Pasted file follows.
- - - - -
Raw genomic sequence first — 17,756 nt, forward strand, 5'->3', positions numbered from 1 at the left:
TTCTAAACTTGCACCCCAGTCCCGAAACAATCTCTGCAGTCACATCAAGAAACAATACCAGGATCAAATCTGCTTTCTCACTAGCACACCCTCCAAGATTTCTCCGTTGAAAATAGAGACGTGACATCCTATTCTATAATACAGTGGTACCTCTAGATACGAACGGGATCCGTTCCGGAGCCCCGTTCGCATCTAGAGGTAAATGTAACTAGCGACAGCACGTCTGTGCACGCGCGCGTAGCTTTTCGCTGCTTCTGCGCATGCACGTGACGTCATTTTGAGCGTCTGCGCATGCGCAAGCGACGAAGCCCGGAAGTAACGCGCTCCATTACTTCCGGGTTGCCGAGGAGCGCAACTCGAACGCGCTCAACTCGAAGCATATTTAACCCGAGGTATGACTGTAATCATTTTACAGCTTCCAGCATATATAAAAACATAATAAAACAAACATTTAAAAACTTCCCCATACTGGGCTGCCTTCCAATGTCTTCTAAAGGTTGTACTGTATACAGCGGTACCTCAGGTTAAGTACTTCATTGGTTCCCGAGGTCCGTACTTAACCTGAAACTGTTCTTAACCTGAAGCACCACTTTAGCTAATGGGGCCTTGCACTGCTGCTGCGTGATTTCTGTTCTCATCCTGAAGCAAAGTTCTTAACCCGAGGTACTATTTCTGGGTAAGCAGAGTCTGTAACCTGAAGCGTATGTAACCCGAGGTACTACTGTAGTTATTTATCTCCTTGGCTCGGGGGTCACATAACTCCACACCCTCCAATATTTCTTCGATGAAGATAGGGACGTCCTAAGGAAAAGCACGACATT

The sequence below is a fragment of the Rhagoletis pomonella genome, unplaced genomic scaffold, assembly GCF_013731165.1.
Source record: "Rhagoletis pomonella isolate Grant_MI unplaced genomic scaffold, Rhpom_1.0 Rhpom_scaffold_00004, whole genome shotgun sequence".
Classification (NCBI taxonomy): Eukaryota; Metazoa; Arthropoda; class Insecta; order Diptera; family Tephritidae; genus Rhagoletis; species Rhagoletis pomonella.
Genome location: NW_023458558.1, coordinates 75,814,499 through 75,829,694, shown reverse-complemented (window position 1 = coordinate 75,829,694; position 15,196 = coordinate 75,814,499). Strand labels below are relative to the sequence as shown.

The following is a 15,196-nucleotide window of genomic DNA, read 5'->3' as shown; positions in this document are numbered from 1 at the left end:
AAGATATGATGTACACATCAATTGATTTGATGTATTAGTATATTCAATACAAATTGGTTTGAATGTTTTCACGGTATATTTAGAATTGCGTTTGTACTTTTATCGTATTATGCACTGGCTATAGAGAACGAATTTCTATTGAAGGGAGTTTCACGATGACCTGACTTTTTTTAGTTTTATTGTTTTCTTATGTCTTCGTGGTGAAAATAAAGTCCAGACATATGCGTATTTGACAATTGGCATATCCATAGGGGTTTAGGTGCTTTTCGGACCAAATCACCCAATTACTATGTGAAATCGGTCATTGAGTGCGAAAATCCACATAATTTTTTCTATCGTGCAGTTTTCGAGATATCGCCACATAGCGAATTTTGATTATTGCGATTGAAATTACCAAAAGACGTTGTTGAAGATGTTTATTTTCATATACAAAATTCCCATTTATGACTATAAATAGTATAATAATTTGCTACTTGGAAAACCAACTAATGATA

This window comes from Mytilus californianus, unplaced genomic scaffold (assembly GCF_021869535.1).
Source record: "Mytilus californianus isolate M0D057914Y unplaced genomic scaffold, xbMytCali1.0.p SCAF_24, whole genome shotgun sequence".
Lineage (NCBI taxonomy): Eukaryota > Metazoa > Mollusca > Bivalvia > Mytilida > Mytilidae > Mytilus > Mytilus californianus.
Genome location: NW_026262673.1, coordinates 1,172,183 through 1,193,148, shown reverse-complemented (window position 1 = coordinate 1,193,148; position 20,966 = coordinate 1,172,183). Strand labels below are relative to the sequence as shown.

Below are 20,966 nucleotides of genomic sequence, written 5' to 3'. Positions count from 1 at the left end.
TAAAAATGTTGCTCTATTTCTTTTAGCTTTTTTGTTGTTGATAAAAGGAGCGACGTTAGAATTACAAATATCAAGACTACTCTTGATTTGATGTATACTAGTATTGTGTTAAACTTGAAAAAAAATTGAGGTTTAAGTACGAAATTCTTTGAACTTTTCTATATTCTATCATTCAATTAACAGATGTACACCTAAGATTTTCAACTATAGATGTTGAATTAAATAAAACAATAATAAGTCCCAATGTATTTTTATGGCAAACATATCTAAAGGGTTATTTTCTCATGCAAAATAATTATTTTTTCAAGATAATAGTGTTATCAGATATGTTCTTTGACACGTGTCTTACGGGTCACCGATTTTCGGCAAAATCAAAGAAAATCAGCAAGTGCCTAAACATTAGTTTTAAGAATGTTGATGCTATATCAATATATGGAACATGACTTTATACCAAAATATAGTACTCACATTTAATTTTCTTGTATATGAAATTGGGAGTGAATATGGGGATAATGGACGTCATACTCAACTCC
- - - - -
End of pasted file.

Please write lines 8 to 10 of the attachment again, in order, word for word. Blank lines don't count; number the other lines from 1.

AAGATATGATGTACACATCAATTGATTTGATGTATTAGTATATTCAATACAAATTGGTTTGAATGTTTTCACGGTATATTTAGAATTGCGTTTGTACTTTTATCGTATTATGCACTGGCTATAGAGAACGAATTTCTATTGAAGGGAGTTTCACGATGACCTGACTTTTTTTAGTTTTATTGTTTTCTTATGTCTTCGTGGTGAAAATAAAGTCCAGACATATGCGTATTTGACAATTGGCATATCCATAGGGGTTTAGGTGCTTTTCGGACCAAATCACCCAATTACTATGTGAAATCGGTCATTGAGTGCGAAAATCCACATAATTTTTTCTATCGTGCAGTTTTCGAGATATCGCCACATAGCGAATTTTGATTATTGCGATTGAAATTACCAAAAGACGTTGTTGAAGATGTTTATTTTCATATACAAAATTCCCATTTATGACTATAAATAGTATAATAATTTGCTACTTGGAAAACCAACTAATGATA

This window comes from Mytilus californianus, unplaced genomic scaffold (assembly GCF_021869535.1).
Source record: "Mytilus californianus isolate M0D057914Y unplaced genomic scaffold, xbMytCali1.0.p SCAF_24, whole genome shotgun sequence".